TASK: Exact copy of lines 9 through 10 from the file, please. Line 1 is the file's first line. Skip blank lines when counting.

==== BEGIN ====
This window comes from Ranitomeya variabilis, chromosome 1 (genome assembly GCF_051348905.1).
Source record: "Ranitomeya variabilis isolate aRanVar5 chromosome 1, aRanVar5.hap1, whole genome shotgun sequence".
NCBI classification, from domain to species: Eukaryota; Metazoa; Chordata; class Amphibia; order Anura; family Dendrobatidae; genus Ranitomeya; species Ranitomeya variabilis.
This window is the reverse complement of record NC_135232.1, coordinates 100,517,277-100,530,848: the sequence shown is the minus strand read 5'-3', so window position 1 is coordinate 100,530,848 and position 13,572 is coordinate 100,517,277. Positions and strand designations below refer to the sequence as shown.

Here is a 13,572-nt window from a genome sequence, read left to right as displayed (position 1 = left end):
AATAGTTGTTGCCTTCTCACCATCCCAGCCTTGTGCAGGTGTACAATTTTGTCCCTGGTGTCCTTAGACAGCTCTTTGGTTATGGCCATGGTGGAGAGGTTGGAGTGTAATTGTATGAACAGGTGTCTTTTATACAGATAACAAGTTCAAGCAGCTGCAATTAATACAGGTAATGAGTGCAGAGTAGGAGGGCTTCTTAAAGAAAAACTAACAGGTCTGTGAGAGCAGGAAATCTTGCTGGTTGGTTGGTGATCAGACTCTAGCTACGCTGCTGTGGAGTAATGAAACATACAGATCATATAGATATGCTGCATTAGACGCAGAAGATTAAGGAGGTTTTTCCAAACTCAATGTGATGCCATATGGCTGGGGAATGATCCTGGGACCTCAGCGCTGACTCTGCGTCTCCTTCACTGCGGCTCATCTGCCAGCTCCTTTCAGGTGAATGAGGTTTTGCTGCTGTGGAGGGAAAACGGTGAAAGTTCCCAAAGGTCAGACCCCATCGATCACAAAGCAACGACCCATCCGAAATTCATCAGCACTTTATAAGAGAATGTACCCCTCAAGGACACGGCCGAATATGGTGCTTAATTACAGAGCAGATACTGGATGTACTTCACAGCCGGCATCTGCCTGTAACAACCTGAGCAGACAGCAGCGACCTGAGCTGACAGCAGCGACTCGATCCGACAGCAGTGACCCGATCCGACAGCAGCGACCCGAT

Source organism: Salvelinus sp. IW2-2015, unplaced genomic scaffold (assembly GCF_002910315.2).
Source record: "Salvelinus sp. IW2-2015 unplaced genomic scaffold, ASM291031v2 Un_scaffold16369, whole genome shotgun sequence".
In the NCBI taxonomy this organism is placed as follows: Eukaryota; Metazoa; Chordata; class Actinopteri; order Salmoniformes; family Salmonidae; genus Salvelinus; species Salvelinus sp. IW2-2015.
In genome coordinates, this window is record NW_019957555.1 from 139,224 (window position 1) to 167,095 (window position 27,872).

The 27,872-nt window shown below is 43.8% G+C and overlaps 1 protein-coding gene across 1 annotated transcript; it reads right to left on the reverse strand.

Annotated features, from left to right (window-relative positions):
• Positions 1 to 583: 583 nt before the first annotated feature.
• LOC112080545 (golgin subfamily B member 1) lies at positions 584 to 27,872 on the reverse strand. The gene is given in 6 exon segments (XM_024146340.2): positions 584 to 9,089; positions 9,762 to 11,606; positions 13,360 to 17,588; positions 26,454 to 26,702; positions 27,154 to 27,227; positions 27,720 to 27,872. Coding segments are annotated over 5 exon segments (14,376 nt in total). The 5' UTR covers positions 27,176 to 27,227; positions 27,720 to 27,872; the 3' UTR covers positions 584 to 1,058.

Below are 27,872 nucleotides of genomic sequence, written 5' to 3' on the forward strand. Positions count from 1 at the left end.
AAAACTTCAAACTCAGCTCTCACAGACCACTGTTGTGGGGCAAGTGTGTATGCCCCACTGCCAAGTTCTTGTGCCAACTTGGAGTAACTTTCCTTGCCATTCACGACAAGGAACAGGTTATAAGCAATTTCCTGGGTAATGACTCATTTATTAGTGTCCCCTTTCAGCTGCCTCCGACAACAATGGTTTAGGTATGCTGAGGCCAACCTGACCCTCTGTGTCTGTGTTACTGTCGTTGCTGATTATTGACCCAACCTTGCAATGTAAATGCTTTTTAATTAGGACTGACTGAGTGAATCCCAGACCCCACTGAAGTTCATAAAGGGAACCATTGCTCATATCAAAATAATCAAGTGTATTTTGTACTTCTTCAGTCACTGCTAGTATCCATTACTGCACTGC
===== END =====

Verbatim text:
In the NCBI taxonomy this organism is placed as follows: Eukaryota; Metazoa; Chordata; class Actinopteri; order Salmoniformes; family Salmonidae; genus Salvelinus; species Salvelinus sp. IW2-2015.
In genome coordinates, this window is record NW_019957555.1 from 139,224 (window position 1) to 167,095 (window position 27,872).